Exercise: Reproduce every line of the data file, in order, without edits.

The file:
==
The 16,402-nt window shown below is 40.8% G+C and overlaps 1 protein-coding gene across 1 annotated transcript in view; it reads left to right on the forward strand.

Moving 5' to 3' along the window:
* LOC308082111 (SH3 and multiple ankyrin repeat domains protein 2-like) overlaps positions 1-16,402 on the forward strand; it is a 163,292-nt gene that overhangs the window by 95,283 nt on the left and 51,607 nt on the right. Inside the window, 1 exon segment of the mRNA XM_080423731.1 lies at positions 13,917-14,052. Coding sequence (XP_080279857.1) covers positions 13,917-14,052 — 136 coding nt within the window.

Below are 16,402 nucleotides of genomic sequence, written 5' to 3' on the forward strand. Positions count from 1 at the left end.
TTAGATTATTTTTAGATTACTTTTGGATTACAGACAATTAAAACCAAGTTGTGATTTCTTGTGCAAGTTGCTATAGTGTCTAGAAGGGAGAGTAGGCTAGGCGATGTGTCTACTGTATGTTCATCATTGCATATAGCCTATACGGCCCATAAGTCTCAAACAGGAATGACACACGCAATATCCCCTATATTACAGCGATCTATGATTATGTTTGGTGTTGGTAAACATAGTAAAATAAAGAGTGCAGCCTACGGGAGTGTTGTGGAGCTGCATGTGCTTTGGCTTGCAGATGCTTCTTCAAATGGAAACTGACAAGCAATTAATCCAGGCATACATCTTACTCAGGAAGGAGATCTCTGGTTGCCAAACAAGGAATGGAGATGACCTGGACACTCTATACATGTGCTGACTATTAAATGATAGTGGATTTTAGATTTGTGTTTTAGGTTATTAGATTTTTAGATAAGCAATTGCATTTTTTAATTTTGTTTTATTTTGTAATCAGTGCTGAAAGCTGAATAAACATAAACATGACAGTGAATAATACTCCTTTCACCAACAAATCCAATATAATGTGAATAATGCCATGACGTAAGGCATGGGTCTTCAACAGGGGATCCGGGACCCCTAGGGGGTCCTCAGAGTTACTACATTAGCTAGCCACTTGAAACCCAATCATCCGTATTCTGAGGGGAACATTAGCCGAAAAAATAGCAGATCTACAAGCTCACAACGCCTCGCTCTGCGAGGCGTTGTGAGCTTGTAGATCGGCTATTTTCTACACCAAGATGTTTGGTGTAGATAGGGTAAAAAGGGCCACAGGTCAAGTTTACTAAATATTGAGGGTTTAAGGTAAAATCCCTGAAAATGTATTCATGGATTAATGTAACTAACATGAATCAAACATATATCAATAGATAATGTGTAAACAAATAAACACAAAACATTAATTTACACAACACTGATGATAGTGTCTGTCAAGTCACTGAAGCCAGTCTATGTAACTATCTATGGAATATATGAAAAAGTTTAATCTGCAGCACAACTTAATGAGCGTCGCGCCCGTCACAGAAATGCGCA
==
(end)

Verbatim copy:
The 16,402-nt window shown below is 40.8% G+C and overlaps 1 protein-coding gene across 1 annotated transcript in view; it reads left to right on the forward strand.

Moving 5' to 3' along the window:
* LOC308082111 (SH3 and multiple ankyrin repeat domains protein 2-like) overlaps positions 1-16,402 on the forward strand; it is a 163,292-nt gene that overhangs the window by 95,283 nt on the left and 51,607 nt on the right. Inside the window, 1 exon segment of the mRNA XM_080423731.1 lies at positions 13,917-14,052. Coding sequence (XP_080279857.1) covers positions 13,917-14,052 — 136 coding nt within the window.

Below are 16,402 nucleotides of genomic sequence, written 5' to 3' on the forward strand. Positions count from 1 at the left end.
TTAGATTATTTTTAGATTACTTTTGGATTACAGACAATTAAAACCAAGTTGTGATTTCTTGTGCAAGTTGCTATAGTGTCTAGAAGGGAGAGTAGGCTAGGCGATGTGTCTACTGTATGTTCATCATTGCATATAGCCTATACGGCCCATAAGTCTCAAACAGGAATGACACACGCAATATCCCCTATATTACAGCGATCTATGATTATGTTTGGTGTTGGTAAACATAGTAAAATAAAGAGTGCAGCCTACGGGAGTGTTGTGGAGCTGCATGTGCTTTGGCTTGCAGATGCTTCTTCAAATGGAAACTGACAAGCAATTAATCCAGGCATACATCTTACTCAGGAAGGAGATCTCTGGTTGCCAAACAAGGAATGGAGATGACCTGGACACTCTATACATGTGCTGACTATTAAATGATAGTGGATTTTAGATTTGTGTTTTAGGTTATTAGATTTTTAGATAAGCAATTGCATTTTTTAATTTTGTTTTATTTTGTAATCAGTGCTGAAAGCTGAATAAACATAAACATGACAGTGAATAATACTCCTTTCACCAACAAATCCAATATAATGTGAATAATGCCATGACGTAAGGCATGGGTCTTCAACAGGGGATCCGGGACCCCTAGGGGGTCCTCAGAGTTACTACATTAGCTAGCCACTTGAAACCCAATCATCCGTATTCTGAGGGGAACATTAGCCGAAAAAATAGCAGATCTACAAGCTCACAACGCCTCGCTCTGCGAGGCGTTGTGAGCTTGTAGATCGGCTATTTTCTACACCAAGATGTTTGGTGTAGATAGGGTAAAAAGGGCCACAGGTCAAGTTTACTAAATATTGAGGGTTTAAGGTAAAATCCCTGAAAATGTATTCATGGATTAATGTAACTAACATGAATCAAACATATATCAATAGATAATGTGTAAACAAATAAACACAAAACATTAATTTACACAACACTGATGATAGTGTCTGTCAAGTCACTGAAGCCAGTCTATGTAACTATCTATGGAATATATGAAAAAGTTTAATCTGCAGCACAACTTAATGAGCGTCGCGCCCGTCACAGAAATGCGCA